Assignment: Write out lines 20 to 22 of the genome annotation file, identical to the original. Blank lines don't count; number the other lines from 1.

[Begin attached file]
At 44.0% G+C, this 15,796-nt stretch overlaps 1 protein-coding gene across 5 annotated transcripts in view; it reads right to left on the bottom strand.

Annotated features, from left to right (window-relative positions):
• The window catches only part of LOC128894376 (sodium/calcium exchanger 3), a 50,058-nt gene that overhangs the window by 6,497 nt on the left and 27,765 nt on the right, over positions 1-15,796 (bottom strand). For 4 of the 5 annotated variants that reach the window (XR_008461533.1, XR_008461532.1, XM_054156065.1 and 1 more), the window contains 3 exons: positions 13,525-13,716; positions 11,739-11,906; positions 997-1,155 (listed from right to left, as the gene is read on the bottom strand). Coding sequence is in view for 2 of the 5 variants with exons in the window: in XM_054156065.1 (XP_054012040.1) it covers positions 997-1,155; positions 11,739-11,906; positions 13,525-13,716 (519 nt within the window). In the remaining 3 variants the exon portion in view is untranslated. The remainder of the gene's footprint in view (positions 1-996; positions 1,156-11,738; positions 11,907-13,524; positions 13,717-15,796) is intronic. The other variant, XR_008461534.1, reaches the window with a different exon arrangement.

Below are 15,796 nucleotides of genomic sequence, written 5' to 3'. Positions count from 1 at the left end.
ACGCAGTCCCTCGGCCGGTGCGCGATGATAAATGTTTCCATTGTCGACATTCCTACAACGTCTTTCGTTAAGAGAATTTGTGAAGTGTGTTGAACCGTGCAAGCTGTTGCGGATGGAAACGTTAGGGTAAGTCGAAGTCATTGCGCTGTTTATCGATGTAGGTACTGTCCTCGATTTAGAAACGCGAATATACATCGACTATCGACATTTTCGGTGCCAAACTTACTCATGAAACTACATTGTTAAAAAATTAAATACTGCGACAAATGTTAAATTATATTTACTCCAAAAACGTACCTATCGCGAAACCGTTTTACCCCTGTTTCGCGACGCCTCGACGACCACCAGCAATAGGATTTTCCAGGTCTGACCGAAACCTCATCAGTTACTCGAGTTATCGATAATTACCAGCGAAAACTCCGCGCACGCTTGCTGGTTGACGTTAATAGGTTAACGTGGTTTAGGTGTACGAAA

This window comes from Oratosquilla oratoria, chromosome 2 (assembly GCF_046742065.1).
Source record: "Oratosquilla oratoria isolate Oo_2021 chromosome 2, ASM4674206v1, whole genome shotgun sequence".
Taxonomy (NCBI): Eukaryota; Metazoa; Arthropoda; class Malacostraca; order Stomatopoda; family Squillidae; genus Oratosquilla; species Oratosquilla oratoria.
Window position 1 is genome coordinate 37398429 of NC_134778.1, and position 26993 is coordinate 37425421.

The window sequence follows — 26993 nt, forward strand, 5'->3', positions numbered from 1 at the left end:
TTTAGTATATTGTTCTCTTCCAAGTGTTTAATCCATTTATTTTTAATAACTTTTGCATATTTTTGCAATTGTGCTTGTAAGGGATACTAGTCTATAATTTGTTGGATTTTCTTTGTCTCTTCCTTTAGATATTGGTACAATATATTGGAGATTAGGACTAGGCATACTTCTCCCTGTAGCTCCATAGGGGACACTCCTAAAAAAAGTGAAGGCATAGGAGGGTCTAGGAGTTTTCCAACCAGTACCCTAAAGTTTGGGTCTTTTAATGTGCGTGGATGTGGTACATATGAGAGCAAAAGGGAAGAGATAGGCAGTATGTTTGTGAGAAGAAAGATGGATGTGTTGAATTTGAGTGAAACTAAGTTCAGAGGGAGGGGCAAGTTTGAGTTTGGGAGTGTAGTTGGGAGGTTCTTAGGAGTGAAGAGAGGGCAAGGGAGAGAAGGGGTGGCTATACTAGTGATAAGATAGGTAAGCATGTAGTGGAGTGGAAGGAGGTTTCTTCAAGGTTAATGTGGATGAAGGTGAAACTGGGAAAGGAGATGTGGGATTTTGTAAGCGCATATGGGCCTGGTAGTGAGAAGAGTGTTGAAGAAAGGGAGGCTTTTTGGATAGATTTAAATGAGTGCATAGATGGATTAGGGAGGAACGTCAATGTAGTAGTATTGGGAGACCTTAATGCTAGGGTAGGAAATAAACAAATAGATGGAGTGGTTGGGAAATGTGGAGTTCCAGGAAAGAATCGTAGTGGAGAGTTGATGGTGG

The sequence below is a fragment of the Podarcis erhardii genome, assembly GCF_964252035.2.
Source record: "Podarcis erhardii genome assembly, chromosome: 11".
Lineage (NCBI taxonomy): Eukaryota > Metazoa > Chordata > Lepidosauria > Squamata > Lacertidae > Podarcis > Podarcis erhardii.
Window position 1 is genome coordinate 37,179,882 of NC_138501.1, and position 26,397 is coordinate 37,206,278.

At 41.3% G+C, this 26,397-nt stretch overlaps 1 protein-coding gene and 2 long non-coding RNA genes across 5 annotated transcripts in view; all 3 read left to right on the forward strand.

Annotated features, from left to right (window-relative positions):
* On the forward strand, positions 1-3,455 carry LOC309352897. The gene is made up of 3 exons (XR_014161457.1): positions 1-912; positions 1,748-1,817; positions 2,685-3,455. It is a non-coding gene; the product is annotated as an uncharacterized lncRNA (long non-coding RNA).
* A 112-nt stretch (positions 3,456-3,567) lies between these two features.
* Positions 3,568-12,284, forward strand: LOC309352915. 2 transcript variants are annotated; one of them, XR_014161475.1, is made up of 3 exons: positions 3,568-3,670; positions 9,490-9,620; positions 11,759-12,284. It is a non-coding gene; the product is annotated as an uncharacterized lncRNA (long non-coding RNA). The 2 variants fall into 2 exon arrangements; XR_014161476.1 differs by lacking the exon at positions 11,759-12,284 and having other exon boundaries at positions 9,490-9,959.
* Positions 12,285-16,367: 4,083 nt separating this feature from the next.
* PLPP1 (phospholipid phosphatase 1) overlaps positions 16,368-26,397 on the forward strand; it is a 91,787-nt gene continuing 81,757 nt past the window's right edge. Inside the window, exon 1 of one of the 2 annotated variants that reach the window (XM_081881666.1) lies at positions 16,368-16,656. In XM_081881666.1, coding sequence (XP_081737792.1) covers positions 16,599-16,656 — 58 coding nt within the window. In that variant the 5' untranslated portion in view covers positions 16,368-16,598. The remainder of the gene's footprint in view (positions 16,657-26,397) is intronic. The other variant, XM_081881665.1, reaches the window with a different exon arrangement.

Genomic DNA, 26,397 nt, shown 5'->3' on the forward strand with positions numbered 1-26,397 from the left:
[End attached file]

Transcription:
* Positions 3,568-12,284, forward strand: LOC309352915. 2 transcript variants are annotated; one of them, XR_014161475.1, is made up of 3 exons: positions 3,568-3,670; positions 9,490-9,620; positions 11,759-12,284. It is a non-coding gene; the product is annotated as an uncharacterized lncRNA (long non-coding RNA). The 2 variants fall into 2 exon arrangements; XR_014161476.1 differs by lacking the exon at positions 11,759-12,284 and having other exon boundaries at positions 9,490-9,959.
* Positions 12,285-16,367: 4,083 nt separating this feature from the next.
* PLPP1 (phospholipid phosphatase 1) overlaps positions 16,368-26,397 on the forward strand; it is a 91,787-nt gene continuing 81,757 nt past the window's right edge. Inside the window, exon 1 of one of the 2 annotated variants that reach the window (XM_081881666.1) lies at positions 16,368-16,656. In XM_081881666.1, coding sequence (XP_081737792.1) covers positions 16,599-16,656 — 58 coding nt within the window. In that variant the 5' untranslated portion in view covers positions 16,368-16,598. The remainder of the gene's footprint in view (positions 16,657-26,397) is intronic. The other variant, XM_081881665.1, reaches the window with a different exon arrangement.